From August 6, 2008, “Change the rules”
… The solution to a situation in which the land and the home are owned by different people is to create a situation in which the land and the home are not owned by different people. The solution is to create a situation in which those millions of Americans living in trailer parks become the owners of those trailer parks.
This is already starting to happen, at least in a small way. A New Jersey non-profit, READS, will be working with the Delaware Manufactured-Home Owners Association to help the First State’s 38,000 manufactured-home owners become the owners of the land underneath their homes. This is happening as part of the nationwide effort coordinated by New Hampshire-based ROCUSA. ROC stands for “resident owned communities,” which is what we’re talking about here.
Here, again, is how ROCUSA summarizes its mission:
ROC USA is a social enterprise that offers training, networking, and financing to help homeowners gain security through community ownership.
ROC USA solves the financial and technical challenges faced by homeowners when they seek to acquire their manufactured home communities. Today there are roughly 3.5 million US homeowners in an estimated 50,000 manufactured home communities.
Through ROC USA and its national network of Certified Technical Assistance Providers, homeowners can join together with their neighbors to acquire the manufactured home community in which they live, and be secure and thrive in resident-owned communities.
Here’s my immodest proposal: Let’s turn all of those 50,000 manufactured home communities into resident-owned communities.
To get there from here might require some changes in state and local laws, tax codes and zoning regulations, so state legislators are going to need to get in touch with people like the folks at ROCUSA to find out what kind of changes would help to ease and expedite this transition, what kind of incentives might be offered and what hurdles (such as access to credit for the homeowners) might need to be cleared.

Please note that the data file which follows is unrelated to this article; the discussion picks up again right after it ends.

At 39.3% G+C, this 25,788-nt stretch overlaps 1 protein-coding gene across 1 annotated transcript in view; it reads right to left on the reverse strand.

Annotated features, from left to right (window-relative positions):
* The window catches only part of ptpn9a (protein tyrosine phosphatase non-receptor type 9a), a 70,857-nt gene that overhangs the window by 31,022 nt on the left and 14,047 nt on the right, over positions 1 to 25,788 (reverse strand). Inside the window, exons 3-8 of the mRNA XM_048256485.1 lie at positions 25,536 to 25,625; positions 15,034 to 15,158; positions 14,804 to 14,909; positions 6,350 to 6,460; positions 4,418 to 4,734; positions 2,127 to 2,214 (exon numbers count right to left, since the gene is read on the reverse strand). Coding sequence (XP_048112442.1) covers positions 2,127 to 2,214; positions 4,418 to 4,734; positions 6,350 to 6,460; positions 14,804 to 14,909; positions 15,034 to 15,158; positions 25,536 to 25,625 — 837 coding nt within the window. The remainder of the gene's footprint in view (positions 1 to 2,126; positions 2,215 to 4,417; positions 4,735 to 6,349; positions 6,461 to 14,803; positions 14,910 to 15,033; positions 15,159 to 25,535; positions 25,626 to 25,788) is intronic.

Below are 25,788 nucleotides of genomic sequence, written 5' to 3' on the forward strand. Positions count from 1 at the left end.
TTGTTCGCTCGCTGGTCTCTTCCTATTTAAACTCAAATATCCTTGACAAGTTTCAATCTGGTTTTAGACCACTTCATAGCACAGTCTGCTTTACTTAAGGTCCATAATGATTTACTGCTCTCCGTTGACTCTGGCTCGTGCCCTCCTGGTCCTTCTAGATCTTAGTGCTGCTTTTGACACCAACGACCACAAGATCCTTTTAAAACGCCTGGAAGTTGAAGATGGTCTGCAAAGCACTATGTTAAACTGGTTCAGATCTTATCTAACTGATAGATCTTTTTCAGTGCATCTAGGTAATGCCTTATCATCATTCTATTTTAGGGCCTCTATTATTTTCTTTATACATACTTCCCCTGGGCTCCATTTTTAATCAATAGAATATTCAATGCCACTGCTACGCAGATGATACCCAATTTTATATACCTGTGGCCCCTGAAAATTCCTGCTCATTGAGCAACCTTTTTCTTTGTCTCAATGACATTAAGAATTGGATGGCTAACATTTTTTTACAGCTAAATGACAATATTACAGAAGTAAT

The only problem with the goal of this transition would be that it would mean the end of the trailer-park owner industry. That’s not really much of a problem, though, since everybody in that industry is already looking for a way out. (That is, after all, the basis for this whole dilemma in the first place.)
Some of these communities might adopt a land-trust model, many others might simply become more traditional neighborhoods, where individual lots are individually owned. There’s nothing socialist about this idea — it’s not like we’d be creating kibbutzes or something. We’re talking about real homeownership — red-blooded American capitalism.
There’s also nothing inherently partisan about this goal. It seems to me that both Democrats and Republicans would have ideological reasons for supporting such a transition. Apart from the question of local or regional vested interests — particular developers with their particular corrupt legislators — I don’t see much reason for any political opposition.
Obviously, therefore, I’m missing something. So here’s where I need your help: Why shouldn’t the transition to resident-ownership be a goal in every state or province with land-lease manufactured-home communities? What political, ideological, economic, etc., reasons might there be to oppose such a goal? …